An Australian news roundup

Green/Left dam phobia costs Queenslanders

But even the costly alternative does not please the unpleasable Greenies

Water authorities have begun planning for a second desalination plant as the long-running drought tightens its grip on southeast Queensland. The proposal, which would complement the Gold Coast's plans for a desalination plant, is being described as a "contingency option" in SEQWater's regional drought strategy. The plans were revealed as the Beattie Government battled Opposition attacks over its failure to construct any new dams to bring relief to the state's parched southeast. Opposition Leader Lawrence Springborg yesterday vowed to begin building the proposed Wyaralong Dam near Beaudesert in his first year in government if he won the next election. The Government is investigating two new dam sites in the southeast corner, but the Premier's office would not comment on the matter last night.

Queensland Conservation Council officer Henry Boer said greater community consultation was needed because the [desalination] plants had environmental impacts and were costly. "These plants use a lot of electricity and have high greenhouse gas emissions," he said. "They are by far the most expensive supply option and the public will have to pay through their water bills." Redlands Mayor Don Seccombe said he was also opposed to the plants, citing cost and premature timing.

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Only months in jail for utterly despicable acts!

I would have given them 5 years

Two under-9 footy coaches were sentenced to jail yesterday for attacking a junior umpire. Assistant coach Francesco Guiseppe Scordo, 20, was ordered to spend at least two months behind bars for kicking the prone umpire with steel-capped boots. And coach Tony Clifford Bundy, 24, will have to serve a month for punching Michael Delaney to the head and dragging him to the ground after the final siren of a junior fun-day grand final. Scordo sat stunned and Bundy broke down sobbing as magistrate Brian Clifford jailed them, describing the unprovoked attack as deplorable and gutless. Dandenong Magistrates' Court in Victoria heard Mr Delaney's son, Matthew, watched in horror as Mossgiel Park Football Club coaches punched, hit, and repeatedly kicked the Endeavour Hills umpire at the Lois Twohig Reserve in Dandenong on August 8, 2004. Mr Clifford yesterday rejected Scordo and Bundy's excuses of self-defence as exaggerated and "a total red herring". Mr Clifford said that after viewing video evidence he was satisfied Bundy punched Mr Delaney in the face without warning. As Mr Delaney raised his arms in defence, Bundy grabbed him and threw him to the ground. Mr Clifford found Scordo then ran in and kicked the fallen Mr Delaney with full force with his steel-capped boots. Mr Clifford said both men aggravated things by lying and showing no remorse. "Their conduct is also a bad example for impressionable young footballers," he said. [Putting it mildly!]

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Australians are rich!

Thanks to a healthy economy

Every Australian is now worth an average of $316,000, with a soaring sharemarket and house prices behind an unprecedented wealth boom. According to a Treasury survey, Australia's private wealth kitty is now $6.5 trillion - the biggest ever, and a rise of nearly 10 per cent in the past year. But while world-leading levels of private share ownership and investment property purchases are two of the reasons behind the wealth boom, experts say the biggest influence is much less personal. Professor Mark Wooden from the Melbourne Institute, a conservative think-tank, said the population naturally grew wealthier as the economy expanded.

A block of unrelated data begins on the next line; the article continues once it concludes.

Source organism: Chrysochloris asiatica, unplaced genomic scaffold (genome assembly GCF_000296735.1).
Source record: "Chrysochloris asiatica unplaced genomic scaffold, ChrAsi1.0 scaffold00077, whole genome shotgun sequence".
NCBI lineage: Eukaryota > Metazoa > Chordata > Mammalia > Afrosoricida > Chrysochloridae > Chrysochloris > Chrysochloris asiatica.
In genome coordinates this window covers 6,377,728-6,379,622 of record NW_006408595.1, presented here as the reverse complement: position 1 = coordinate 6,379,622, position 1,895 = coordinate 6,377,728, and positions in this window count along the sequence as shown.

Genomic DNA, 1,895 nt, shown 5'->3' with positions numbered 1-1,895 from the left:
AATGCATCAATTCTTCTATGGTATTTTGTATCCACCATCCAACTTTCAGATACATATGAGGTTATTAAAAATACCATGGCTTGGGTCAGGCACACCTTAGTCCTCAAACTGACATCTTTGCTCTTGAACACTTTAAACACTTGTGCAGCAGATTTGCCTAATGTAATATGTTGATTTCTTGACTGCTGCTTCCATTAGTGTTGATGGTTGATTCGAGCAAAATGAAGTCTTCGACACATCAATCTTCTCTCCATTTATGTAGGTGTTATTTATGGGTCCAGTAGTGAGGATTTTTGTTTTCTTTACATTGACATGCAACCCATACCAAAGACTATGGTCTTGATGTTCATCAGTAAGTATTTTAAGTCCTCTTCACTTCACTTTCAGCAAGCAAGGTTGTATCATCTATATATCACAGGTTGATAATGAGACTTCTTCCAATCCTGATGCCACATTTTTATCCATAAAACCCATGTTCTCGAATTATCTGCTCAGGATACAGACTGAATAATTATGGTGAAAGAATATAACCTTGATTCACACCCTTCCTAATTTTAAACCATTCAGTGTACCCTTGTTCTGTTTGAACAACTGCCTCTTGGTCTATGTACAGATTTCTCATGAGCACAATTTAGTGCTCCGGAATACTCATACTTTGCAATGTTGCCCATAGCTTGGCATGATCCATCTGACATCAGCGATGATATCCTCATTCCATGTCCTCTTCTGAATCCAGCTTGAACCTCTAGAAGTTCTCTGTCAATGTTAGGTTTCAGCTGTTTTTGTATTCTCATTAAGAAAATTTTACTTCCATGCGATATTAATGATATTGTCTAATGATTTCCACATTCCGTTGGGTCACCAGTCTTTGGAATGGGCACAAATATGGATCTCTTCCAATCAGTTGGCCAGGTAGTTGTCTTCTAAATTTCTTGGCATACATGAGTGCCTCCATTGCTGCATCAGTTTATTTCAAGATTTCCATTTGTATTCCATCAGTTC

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Muslim respect for women again

A man who allegedly forced his wife to work as a prostitute in Sydney has been charged with sex slavery offences. Police said the 37-year-old man went to Egypt in early 2000 for an arranged marriage with a 25-year-old Egyptian woman. When the couple arrived back in Australia months later, the man allegedly told his wife she would have to work to pay for her Australian visa. He then took her to a brothel at Banksia in Sydney's south, where she was forced to work for 2'/2 years, police allege. Police said the man used her earnings to buy a unit and help out his family in Lebanon. In 2002 the pair returned to Egypt, where they divorced and both subsequently came back to Australia. Police yesterday arrested the man at his home at Wiley Park,in Sydney's southwest, and charged him with procuring a person for prostitution and sex slavery offences. He was granted conditional bail by police and is due to appear in Kogarah Court on May 9.


Islamic leaders stall over crackdown

Australia's leading Islamic body has backed away from its promise to tackle hardline Muslim clerics and crack down on extremist ideologies. The Australian Federation of Islamic Councils has indefinitely postponed an imams' conference that promised to unite moderate and radical clerics. The aim of the meeting was also to draw up guidelines for preaching, help prevent the radicalisation of young Muslims and set up a national board of imams. The Australian revealed earlier this year that the conference was scheduled for the last weekend of February, and 62 imams - including the nation's most radical sheik, Mohammed Omran - were expected to attend. However, the conference has been shelved as part of a political manoeuvre by some of the AFIC's board members, including chief executive Amjad Mehboob. The latest postponement - designed to prevent outgoing AFIC president Ameer Ali from taking credit for the conference - has placed personal political agendas ahead of the community.

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